Tuesday, January 27, 2009

Bad Bank as a solution to banking crisis

Debt and equity securities held as "available for trading" are valued on a mark-to-market basis on a quarterly basis. Gain or loss in the securities is reported in the Mark-to-market accounting needs to be reflected in the income statement. When value of the securities fall, firm holding the securities reports a loss. When the value of the securities rise, firm holding the securities reports a gain.

With the value of the securities falling drastically over the past year, banks are writing down the securities on their balance sheet. They are reporting losses. Their balance sheet is shrinking. Shrinking balance sheet is changing their debt/equity ratio.

If the securities which are related to mortgage backed security (MBS) or Asset Backed Securities (ABS - credit card receivable, restaurant receivable), etc are removed from the banks balance sheets, the banks will not have to write down the assets quater over quarter as they have. Government can hold these securities in a "bad bank" structure. Government can hold the securities long-term and off load them when asset prices are reasonable. Due to the ability and intent of government to hold on to the securities till maturity, the accounting will be "at cost" accounting. Banks will benefit. Government will benefit. Citizens will benefit in a long run.

Bailout and curency strength

Bailout should weaken currency. Let's see how it has unfolded since September 2008. Some currencies have fallen significantly against others. Due to this US $ and Japanese Yen have gained their strengths. Yen still remains stronger against US $.

Since September 2008, governments around the globe have bailed out many industries. Where do governments receive the money to bail out. Well, they borrow. They borrow from one another and public. This borrowing takes places against IOU or bond issued by government. By doing so governments increase national debt. When supply of bonds increase suddenly, yield should have been higher to attract buyers. But, due to the plunging equity and corporate debt markets, investors are purchasing government bonds as a safe heaven investment (US Treasury bonds are free from default risk, but still exposed to market risk). This has driven the yield close to 0%. Once national debt increases, currency would lose strength.

Investments move from low interest rate to high interest rate countries for higher returns provided the exchange rate risk is within the investors tolerance. Exchange rate has anything but normal. Many European, South American and Asian currencies have been in a roller coaster ride for over the past 6 months.

US $ has gained strength against GBP, Euro, Ruble, Indian Rupee and all the commodity currencies (Canadian $, Australian $).

Yen has gained strength against almost all the major currencies. Why is the anomaly? Well, this because of national savings.

Thursday, January 22, 2009

Is Bank Nationalization a solution to reviving banks from the current crisis?

Nationalization of banks equates to government running banks. The fundamental question is a solution to the current banking crisis? The answer is "no" and "yes".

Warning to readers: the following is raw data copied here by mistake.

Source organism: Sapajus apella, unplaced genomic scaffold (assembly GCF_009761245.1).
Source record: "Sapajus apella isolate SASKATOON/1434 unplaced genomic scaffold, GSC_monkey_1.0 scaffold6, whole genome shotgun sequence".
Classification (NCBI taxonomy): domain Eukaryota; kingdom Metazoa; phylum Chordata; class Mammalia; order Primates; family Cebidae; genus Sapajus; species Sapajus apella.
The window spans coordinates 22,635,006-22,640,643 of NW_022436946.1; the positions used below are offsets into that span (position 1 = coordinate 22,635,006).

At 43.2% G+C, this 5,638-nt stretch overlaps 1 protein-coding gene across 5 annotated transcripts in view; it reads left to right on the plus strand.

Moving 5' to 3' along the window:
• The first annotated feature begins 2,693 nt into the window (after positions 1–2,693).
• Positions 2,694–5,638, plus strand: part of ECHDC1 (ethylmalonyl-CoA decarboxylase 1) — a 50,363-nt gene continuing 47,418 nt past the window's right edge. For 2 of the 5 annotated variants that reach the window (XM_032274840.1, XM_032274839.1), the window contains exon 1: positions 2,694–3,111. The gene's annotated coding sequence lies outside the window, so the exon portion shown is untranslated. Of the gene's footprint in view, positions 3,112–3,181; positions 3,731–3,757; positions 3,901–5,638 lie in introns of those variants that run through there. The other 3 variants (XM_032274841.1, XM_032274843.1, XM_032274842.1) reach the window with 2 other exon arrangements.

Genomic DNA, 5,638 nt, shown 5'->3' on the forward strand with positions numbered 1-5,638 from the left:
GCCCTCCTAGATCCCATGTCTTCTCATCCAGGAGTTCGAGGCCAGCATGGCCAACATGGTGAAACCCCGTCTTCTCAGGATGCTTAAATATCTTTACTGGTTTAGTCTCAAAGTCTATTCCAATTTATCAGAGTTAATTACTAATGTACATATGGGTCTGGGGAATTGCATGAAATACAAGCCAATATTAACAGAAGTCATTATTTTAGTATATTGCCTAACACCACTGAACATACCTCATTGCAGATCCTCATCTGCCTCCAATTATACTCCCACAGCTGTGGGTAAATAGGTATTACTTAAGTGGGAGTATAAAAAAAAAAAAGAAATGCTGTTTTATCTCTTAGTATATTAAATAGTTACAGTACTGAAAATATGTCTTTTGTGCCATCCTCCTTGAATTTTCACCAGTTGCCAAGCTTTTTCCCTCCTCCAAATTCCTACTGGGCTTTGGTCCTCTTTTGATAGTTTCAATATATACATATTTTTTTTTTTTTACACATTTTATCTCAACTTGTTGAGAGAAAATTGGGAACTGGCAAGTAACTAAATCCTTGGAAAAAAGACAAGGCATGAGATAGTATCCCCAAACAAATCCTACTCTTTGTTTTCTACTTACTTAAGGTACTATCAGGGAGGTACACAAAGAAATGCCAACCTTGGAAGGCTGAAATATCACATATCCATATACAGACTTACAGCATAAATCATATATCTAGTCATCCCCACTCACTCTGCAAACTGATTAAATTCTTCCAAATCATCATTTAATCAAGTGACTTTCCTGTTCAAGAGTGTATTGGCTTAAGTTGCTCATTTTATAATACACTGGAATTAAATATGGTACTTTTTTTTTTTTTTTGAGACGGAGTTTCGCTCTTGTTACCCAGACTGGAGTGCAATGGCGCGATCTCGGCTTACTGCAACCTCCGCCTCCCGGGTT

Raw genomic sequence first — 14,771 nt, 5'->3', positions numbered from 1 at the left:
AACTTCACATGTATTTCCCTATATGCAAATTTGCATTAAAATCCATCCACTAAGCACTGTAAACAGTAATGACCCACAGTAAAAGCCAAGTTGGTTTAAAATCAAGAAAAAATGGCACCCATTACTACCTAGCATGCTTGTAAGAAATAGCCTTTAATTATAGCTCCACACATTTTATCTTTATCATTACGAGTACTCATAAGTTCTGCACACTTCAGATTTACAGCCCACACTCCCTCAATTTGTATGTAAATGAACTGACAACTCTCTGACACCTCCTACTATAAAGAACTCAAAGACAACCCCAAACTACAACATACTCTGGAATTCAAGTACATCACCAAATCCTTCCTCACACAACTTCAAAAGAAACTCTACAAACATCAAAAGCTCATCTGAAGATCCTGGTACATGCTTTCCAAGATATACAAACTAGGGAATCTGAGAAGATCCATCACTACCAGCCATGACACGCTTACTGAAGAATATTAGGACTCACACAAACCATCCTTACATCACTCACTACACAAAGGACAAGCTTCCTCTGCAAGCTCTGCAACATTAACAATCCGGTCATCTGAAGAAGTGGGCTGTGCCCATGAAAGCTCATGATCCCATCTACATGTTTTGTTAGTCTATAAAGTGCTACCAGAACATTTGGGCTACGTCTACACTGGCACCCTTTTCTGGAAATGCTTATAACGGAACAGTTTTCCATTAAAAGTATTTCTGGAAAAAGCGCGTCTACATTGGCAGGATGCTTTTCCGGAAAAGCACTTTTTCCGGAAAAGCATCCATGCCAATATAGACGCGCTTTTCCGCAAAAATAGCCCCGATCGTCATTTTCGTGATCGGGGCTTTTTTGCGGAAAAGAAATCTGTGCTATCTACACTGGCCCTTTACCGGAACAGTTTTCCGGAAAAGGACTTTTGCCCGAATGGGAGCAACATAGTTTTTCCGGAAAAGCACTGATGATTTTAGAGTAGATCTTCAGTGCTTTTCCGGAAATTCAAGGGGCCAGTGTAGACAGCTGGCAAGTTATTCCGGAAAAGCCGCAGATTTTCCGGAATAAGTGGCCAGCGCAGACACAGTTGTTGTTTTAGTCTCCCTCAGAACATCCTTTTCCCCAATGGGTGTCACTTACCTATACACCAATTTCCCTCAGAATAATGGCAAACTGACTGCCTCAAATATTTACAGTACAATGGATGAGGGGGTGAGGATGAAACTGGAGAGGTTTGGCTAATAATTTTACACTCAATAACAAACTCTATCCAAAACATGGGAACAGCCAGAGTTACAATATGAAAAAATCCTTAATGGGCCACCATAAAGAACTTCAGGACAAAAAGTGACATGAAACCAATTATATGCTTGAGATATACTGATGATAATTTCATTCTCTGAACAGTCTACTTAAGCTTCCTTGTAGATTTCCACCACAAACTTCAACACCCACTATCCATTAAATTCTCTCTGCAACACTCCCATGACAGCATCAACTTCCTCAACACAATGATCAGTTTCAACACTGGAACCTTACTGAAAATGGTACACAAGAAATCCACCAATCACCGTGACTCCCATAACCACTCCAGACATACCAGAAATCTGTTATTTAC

Should the government be in the business to run the business? No. Not in a capitalist system. But, the if banks keep falling at the rate they have in 2008 and in January 2009, then it should the last resort. Even if Government can nationalize banks, it is complex to nationalize all the banks. It is only practical to nationalize handful of big banks. Then, if the banks were nationalized, branches will be closed, competition will diminish and service will suffer.

Government has other means to revive banking systems before a drastic step like nationalization take place.

The fundamental problem gripping banks is the falling value of assets; especially, the structure securities. If the first tranche of TARP were used to purchase such assets and the assets were removed from the banks' balance sheets, the problem could have been ameliorated. The new administration has requested for the second half of TARP. It is floating the idea of accountability and transparency as well as requiring banks to lend. Hopefully, the new administration will be able to implement such measures.

Tuesday, January 20, 2009

New Currency World Order

A year ago US Dollar was weak against Euro, Great Britain Pound and even the Canadian Dollar. It was string against Japanese Yen. With the recession commodity prices plummeted. High rising Euro and ever strong GBP started to weaken against US Dollar. Yen on the other hand started gaining against US Dollar. A strong US Dollar is good for inflation, but bad for earnings of multinationals. Americans can take a trip to Europe and Australia without having to spend an arm and a leg. Is this new currency world order good? What will happen if the proposed $850 billion second stimulus package is enacted?

Monday, January 19, 2009

When will the economy recover?

Pundits say that the recession started in December 2007. By December 2008, world economy has been in recession for 12 months. A typical US recession lasted for about 12 months and a typical worldwide recession lasted for 12-18 months. Now, we are into the 13th month of recession. Should the US economy recover in 2nd half of 2009 or it would recover in first half of 2010? When would the worldwide economy recover?